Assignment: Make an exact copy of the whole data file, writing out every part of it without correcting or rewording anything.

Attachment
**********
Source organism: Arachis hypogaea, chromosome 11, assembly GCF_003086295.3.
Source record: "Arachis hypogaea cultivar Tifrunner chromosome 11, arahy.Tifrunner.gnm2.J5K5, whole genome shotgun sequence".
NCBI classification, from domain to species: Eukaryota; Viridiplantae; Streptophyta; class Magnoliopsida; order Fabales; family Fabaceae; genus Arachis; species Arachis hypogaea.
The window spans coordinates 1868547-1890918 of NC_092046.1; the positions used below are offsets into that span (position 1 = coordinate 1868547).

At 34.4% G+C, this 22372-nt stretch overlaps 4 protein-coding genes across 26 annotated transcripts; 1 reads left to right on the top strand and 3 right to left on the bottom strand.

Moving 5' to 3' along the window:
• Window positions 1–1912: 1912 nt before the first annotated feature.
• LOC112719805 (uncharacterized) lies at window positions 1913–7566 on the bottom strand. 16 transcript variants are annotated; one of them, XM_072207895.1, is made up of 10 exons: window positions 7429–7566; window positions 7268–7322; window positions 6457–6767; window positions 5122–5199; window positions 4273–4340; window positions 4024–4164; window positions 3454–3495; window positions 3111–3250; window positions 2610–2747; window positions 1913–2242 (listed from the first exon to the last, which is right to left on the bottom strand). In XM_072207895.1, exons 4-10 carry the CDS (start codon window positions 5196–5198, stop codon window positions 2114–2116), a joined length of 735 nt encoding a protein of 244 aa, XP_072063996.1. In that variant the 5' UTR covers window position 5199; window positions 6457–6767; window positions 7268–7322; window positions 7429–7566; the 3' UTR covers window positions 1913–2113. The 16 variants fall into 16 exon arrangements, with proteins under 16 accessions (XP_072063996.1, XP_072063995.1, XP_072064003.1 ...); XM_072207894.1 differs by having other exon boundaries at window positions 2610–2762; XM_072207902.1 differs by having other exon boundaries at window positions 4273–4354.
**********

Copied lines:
Source organism: Arachis hypogaea, chromosome 11, assembly GCF_003086295.3.
Source record: "Arachis hypogaea cultivar Tifrunner chromosome 11, arahy.Tifrunner.gnm2.J5K5, whole genome shotgun sequence".
NCBI classification, from domain to species: Eukaryota; Viridiplantae; Streptophyta; class Magnoliopsida; order Fabales; family Fabaceae; genus Arachis; species Arachis hypogaea.
The window spans coordinates 1868547-1890918 of NC_092046.1; the positions used below are offsets into that span (position 1 = coordinate 1868547).

At 34.4% G+C, this 22372-nt stretch overlaps 4 protein-coding genes across 26 annotated transcripts; 1 reads left to right on the top strand and 3 right to left on the bottom strand.

Moving 5' to 3' along the window:
• Window positions 1–1912: 1912 nt before the first annotated feature.
• LOC112719805 (uncharacterized) lies at window positions 1913–7566 on the bottom strand. 16 transcript variants are annotated; one of them, XM_072207895.1, is made up of 10 exons: window positions 7429–7566; window positions 7268–7322; window positions 6457–6767; window positions 5122–5199; window positions 4273–4340; window positions 4024–4164; window positions 3454–3495; window positions 3111–3250; window positions 2610–2747; window positions 1913–2242 (listed from the first exon to the last, which is right to left on the bottom strand). In XM_072207895.1, exons 4-10 carry the CDS (start codon window positions 5196–5198, stop codon window positions 2114–2116), a joined length of 735 nt encoding a protein of 244 aa, XP_072063996.1. In that variant the 5' UTR covers window position 5199; window positions 6457–6767; window positions 7268–7322; window positions 7429–7566; the 3' UTR covers window positions 1913–2113. The 16 variants fall into 16 exon arrangements, with proteins under 16 accessions (XP_072063996.1, XP_072063995.1, XP_072064003.1 ...); XM_072207894.1 differs by having other exon boundaries at window positions 2610–2762; XM_072207902.1 differs by having other exon boundaries at window positions 4273–4354.